Having at least a rudimentary ability to cook and prepare meals from whole foods (or having someone who does it for you 🙂 ) is a crucial adjunct to healthy eating. It’s not impossible to eat healthy meals consistently without cooking but far more difficult. My son Benjamin has spent this year honing his cooking skills. He prepares dinner for about seventy kids who attend an after school program with an inner city ministry called Thrive Lonsdale. He has developed a passion for preparing healthy meals on a budget which they will actually eat and even enjoy. Several months ago he told me proudly about success with his chili. In it, he was able to “hide” loads of spinach, onions, squash and peppers in addition to the usual beef, tomatoes and beans. Amazingly, the cost was less than $1.50 per child and that with many of them getting seconds. I’ll write more about preparing healthy and tasty meals on a budget in later posts.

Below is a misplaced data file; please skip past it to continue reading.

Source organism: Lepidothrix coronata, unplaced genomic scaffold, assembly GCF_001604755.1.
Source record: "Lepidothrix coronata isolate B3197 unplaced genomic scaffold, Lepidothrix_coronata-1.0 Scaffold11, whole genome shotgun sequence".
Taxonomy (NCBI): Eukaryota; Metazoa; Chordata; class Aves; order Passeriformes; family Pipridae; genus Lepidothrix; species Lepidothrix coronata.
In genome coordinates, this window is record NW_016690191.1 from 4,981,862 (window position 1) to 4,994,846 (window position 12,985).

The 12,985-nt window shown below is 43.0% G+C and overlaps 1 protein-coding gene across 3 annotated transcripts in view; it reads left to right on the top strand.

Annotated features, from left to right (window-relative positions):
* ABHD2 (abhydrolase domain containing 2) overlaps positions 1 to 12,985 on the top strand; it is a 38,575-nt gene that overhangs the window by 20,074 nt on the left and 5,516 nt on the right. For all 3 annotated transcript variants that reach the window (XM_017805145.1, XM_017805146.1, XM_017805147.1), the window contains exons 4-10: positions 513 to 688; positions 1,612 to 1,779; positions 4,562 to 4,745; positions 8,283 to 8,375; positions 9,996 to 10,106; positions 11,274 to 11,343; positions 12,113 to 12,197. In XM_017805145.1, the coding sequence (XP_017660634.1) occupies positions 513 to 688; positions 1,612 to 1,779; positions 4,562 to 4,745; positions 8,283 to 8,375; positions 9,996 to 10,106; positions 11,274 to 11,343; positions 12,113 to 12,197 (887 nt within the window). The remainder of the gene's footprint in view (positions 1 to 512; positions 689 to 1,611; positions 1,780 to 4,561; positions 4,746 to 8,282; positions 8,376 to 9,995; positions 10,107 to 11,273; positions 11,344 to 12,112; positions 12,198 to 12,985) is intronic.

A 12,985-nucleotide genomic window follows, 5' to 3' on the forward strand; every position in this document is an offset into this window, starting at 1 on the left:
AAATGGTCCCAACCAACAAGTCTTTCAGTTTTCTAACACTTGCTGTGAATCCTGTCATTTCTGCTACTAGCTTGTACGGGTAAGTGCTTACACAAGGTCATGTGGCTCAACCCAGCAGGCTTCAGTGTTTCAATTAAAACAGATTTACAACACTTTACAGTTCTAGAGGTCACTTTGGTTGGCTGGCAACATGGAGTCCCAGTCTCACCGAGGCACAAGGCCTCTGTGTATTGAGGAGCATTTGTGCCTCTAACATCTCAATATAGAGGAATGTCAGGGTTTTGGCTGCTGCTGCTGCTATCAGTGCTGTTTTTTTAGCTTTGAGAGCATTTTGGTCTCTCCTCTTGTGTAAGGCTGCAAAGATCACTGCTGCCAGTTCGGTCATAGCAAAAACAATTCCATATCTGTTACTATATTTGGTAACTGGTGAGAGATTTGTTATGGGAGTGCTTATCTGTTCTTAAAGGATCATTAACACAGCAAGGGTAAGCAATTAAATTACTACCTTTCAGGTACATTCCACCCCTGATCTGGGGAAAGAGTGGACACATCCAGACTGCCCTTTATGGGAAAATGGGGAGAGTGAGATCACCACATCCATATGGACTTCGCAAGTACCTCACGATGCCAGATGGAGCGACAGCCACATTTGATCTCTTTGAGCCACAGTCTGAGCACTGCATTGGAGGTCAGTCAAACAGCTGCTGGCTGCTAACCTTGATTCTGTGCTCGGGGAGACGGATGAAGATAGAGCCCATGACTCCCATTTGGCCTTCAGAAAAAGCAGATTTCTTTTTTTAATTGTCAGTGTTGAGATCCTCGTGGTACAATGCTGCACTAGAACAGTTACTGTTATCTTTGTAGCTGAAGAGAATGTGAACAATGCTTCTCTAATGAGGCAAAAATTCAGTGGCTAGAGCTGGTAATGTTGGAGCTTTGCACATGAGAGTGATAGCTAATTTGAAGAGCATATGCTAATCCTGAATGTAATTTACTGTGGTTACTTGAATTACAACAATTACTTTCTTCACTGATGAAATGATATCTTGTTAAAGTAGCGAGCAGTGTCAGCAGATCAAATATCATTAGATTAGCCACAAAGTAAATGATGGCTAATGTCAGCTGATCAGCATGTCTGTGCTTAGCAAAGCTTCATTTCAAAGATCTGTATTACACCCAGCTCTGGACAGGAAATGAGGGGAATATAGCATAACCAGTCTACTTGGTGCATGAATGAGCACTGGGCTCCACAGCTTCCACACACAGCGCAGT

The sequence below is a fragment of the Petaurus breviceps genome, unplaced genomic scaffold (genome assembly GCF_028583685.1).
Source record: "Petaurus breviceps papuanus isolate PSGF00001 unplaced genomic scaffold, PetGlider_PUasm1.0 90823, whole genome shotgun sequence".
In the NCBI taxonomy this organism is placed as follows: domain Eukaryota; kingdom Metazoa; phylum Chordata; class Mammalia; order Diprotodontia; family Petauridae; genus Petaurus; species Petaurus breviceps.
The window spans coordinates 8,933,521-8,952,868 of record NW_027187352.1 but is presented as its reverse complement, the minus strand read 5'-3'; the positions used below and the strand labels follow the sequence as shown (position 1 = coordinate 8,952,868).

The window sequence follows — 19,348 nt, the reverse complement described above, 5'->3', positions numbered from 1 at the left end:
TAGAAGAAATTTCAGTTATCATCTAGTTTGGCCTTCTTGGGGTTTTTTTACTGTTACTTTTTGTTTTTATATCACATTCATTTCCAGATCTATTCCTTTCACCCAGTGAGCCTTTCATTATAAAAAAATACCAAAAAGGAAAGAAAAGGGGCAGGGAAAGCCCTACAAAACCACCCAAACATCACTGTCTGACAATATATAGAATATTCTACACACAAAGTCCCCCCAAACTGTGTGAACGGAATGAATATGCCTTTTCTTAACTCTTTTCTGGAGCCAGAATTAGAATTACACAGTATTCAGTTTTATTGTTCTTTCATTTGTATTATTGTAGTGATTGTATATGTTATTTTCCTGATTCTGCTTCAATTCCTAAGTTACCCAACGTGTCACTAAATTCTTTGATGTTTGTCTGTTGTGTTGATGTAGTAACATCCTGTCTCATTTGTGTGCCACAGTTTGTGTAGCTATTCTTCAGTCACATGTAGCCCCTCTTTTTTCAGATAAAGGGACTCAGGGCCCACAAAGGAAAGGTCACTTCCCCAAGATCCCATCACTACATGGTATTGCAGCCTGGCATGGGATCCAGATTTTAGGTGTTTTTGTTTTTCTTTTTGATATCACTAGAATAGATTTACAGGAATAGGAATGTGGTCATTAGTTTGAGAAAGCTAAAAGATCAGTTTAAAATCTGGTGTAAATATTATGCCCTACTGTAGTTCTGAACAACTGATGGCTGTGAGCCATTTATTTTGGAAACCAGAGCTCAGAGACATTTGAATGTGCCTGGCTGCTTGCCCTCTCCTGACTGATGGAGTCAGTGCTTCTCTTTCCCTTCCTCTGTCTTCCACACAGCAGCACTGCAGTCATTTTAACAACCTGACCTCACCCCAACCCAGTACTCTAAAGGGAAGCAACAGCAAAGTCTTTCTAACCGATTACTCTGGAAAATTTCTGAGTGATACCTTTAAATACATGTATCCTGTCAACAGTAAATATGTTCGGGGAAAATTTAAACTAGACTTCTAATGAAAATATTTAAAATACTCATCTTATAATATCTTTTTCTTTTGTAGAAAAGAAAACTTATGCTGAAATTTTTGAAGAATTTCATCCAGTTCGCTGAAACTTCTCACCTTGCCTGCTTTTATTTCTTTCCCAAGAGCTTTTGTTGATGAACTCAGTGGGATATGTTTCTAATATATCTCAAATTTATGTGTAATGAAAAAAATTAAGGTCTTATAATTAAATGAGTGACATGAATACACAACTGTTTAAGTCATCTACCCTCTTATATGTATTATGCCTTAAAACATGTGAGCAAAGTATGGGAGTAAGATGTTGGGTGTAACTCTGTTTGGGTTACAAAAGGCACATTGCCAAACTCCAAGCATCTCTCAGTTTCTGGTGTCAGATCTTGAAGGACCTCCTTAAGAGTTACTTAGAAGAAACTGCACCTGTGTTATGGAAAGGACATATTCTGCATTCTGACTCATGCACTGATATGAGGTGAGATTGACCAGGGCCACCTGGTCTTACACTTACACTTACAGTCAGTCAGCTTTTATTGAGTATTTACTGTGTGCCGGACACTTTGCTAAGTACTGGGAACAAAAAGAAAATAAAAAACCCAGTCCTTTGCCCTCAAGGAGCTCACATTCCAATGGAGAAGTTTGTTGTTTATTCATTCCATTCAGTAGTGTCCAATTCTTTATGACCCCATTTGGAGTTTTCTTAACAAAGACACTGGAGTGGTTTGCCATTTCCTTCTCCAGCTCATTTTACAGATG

A couple of weeks ago, Benj called me and said that he had a great idea. “I’ll come to the house once a week and give you cooking lessons. You need to start cooking again for many reasons and it will improve my teaching skills.” Then he hit me with a question. “Why did you stop cooking?” I answered half-seriously, “because I married your mother and she took over.” He replied, “Come on Dad, this is important. If cooking is as important as you say it is, we need to consider the barriers. Remembering why you stopped may bring some insight.” He was absolutely right. I love being pressed for truth by my son! More about that in the next post.